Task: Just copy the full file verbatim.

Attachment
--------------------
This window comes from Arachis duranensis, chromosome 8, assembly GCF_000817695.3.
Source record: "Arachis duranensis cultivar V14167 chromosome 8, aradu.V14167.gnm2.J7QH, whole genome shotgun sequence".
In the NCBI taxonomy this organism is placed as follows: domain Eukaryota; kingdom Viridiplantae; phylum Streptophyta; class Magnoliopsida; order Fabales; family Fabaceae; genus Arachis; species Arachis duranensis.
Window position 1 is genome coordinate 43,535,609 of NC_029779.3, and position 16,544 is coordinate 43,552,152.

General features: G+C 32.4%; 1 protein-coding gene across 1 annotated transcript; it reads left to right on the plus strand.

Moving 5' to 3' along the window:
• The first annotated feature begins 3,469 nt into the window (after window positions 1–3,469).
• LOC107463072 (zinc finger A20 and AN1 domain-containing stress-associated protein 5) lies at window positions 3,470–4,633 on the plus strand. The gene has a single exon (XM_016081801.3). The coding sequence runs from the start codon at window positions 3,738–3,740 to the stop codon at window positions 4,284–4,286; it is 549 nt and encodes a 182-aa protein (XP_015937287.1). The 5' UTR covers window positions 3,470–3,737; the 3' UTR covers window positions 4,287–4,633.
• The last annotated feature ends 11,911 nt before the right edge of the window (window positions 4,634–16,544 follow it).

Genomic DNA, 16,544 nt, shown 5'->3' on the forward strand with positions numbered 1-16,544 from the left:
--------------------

This window comes from Arachis duranensis, chromosome 8, assembly GCF_000817695.3.
Source record: "Arachis duranensis cultivar V14167 chromosome 8, aradu.V14167.gnm2.J7QH, whole genome shotgun sequence".
In the NCBI taxonomy this organism is placed as follows: domain Eukaryota; kingdom Viridiplantae; phylum Streptophyta; class Magnoliopsida; order Fabales; family Fabaceae; genus Arachis; species Arachis duranensis.
Window position 1 is genome coordinate 43,535,609 of NC_029779.3, and position 16,544 is coordinate 43,552,152.

General features: G+C 32.4%; 1 protein-coding gene across 1 annotated transcript; it reads left to right on the plus strand.

Moving 5' to 3' along the window:
• The first annotated feature begins 3,469 nt into the window (after window positions 1–3,469).
• LOC107463072 (zinc finger A20 and AN1 domain-containing stress-associated protein 5) lies at window positions 3,470–4,633 on the plus strand. The gene has a single exon (XM_016081801.3). The coding sequence runs from the start codon at window positions 3,738–3,740 to the stop codon at window positions 4,284–4,286; it is 549 nt and encodes a 182-aa protein (XP_015937287.1). The 5' UTR covers window positions 3,470–3,737; the 3' UTR covers window positions 4,287–4,633.
• The last annotated feature ends 11,911 nt before the right edge of the window (window positions 4,634–16,544 follow it).

Genomic DNA, 16,544 nt, shown 5'->3' on the forward strand with positions numbered 1-16,544 from the left: